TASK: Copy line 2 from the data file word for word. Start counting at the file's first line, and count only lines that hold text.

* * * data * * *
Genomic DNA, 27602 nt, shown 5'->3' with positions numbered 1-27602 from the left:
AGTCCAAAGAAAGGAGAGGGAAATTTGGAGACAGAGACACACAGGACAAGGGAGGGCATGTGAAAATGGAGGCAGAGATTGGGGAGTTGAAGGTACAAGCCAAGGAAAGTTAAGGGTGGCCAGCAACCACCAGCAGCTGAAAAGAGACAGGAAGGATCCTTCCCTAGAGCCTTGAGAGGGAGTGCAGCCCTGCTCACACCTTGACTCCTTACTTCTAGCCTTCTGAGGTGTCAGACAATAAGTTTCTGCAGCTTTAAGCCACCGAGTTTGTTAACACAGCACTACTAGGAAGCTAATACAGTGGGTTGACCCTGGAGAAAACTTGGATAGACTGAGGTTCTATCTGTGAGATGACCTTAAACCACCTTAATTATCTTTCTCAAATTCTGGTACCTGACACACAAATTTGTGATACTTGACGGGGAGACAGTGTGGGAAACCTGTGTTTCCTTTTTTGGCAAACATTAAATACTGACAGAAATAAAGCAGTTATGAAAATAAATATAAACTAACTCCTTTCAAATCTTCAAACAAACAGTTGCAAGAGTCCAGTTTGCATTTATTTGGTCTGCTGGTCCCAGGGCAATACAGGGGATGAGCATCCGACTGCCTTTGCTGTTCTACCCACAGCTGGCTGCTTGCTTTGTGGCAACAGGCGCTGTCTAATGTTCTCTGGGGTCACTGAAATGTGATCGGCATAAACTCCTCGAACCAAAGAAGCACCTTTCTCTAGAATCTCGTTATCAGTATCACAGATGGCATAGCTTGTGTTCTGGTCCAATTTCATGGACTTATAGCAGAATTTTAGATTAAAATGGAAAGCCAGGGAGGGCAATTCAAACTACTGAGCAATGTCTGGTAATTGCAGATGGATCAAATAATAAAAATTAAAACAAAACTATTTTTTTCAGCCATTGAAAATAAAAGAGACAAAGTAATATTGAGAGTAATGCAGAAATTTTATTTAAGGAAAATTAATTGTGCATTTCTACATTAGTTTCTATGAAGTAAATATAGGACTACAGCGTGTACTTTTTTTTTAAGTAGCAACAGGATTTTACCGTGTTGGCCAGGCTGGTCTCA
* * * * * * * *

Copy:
AGTCCAAAGAAAGGAGAGGGAAATTTGGAGACAGAGACACACAGGACAAGGGAGGGCATGTGAAAATGGAGGCAGAGATTGGGGAGTTGAAGGTACAAGCCAAGGAAAGTTAAGGGTGGCCAGCAACCACCAGCAGCTGAAAAGAGACAGGAAGGATCCTTCCCTAGAGCCTTGAGAGGGAGTGCAGCCCTGCTCACACCTTGACTCCTTACTTCTAGCCTTCTGAGGTGTCAGACAATAAGTTTCTGCAGCTTTAAGCCACCGAGTTTGTTAACACAGCACTACTAGGAAGCTAATACAGTGGGTTGACCCTGGAGAAAACTTGGATAGACTGAGGTTCTATCTGTGAGATGACCTTAAACCACCTTAATTATCTTTCTCAAATTCTGGTACCTGACACACAAATTTGTGATACTTGACGGGGAGACAGTGTGGGAAACCTGTGTTTCCTTTTTTGGCAAACATTAAATACTGACAGAAATAAAGCAGTTATGAAAATAAATATAAACTAACTCCTTTCAAATCTTCAAACAAACAGTTGCAAGAGTCCAGTTTGCATTTATTTGGTCTGCTGGTCCCAGGGCAATACAGGGGATGAGCATCCGACTGCCTTTGCTGTTCTACCCACAGCTGGCTGCTTGCTTTGTGGCAACAGGCGCTGTCTAATGTTCTCTGGGGTCACTGAAATGTGATCGGCATAAACTCCTCGAACCAAAGAAGCACCTTTCTCTAGAATCTCGTTATCAGTATCACAGATGGCATAGCTTGTGTTCTGGTCCAATTTCATGGACTTATAGCAGAATTTTAGATTAAAATGGAAAGCCAGGGAGGGCAATTCAAACTACTGAGCAATGTCTGGTAATTGCAGATGGATCAAATAATAAAAATTAAAACAAAACTATTTTTTTCAGCCATTGAAAATAAAAGAGACAAAGTAATATTGAGAGTAATGCAGAAATTTTATTTAAGGAAAATTAATTGTGCATTTCTACATTAGTTTCTATGAAGTAAATATAGGACTACAGCGTGTACTTTTTTTTTAAGTAGCAACAGGATTTTACCGTGTTGGCCAGGCTGGTCTCA